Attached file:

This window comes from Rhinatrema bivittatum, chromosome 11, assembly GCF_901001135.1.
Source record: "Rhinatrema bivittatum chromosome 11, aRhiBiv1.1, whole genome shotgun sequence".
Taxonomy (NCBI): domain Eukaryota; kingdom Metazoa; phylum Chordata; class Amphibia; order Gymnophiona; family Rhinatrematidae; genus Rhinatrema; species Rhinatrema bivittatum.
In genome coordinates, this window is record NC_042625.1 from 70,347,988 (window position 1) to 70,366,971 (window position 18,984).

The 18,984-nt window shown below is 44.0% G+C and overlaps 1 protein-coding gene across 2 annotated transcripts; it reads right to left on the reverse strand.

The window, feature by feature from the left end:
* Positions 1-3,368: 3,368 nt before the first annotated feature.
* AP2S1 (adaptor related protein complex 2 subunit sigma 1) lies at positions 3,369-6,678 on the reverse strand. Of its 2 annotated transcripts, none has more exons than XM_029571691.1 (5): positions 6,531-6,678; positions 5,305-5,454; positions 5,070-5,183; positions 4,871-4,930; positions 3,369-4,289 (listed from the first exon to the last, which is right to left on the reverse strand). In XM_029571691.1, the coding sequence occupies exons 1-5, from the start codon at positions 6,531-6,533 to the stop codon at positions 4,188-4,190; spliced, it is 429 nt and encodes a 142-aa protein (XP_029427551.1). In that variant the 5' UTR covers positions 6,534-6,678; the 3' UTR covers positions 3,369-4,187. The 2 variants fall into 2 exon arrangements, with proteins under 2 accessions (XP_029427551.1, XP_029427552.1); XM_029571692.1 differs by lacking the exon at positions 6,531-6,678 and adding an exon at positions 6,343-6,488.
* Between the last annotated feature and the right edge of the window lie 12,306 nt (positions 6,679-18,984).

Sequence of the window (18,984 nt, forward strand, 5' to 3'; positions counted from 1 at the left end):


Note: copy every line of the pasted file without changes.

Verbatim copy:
This window comes from Rhinatrema bivittatum, chromosome 11, assembly GCF_901001135.1.
Source record: "Rhinatrema bivittatum chromosome 11, aRhiBiv1.1, whole genome shotgun sequence".
Taxonomy (NCBI): domain Eukaryota; kingdom Metazoa; phylum Chordata; class Amphibia; order Gymnophiona; family Rhinatrematidae; genus Rhinatrema; species Rhinatrema bivittatum.
In genome coordinates, this window is record NC_042625.1 from 70,347,988 (window position 1) to 70,366,971 (window position 18,984).

The 18,984-nt window shown below is 44.0% G+C and overlaps 1 protein-coding gene across 2 annotated transcripts; it reads right to left on the reverse strand.

The window, feature by feature from the left end:
* Positions 1-3,368: 3,368 nt before the first annotated feature.
* AP2S1 (adaptor related protein complex 2 subunit sigma 1) lies at positions 3,369-6,678 on the reverse strand. Of its 2 annotated transcripts, none has more exons than XM_029571691.1 (5): positions 6,531-6,678; positions 5,305-5,454; positions 5,070-5,183; positions 4,871-4,930; positions 3,369-4,289 (listed from the first exon to the last, which is right to left on the reverse strand). In XM_029571691.1, the coding sequence occupies exons 1-5, from the start codon at positions 6,531-6,533 to the stop codon at positions 4,188-4,190; spliced, it is 429 nt and encodes a 142-aa protein (XP_029427551.1). In that variant the 5' UTR covers positions 6,534-6,678; the 3' UTR covers positions 3,369-4,187. The 2 variants fall into 2 exon arrangements, with proteins under 2 accessions (XP_029427551.1, XP_029427552.1); XM_029571692.1 differs by lacking the exon at positions 6,531-6,678 and adding an exon at positions 6,343-6,488.
* Between the last annotated feature and the right edge of the window lie 12,306 nt (positions 6,679-18,984).

Sequence of the window (18,984 nt, forward strand, 5' to 3'; positions counted from 1 at the left end):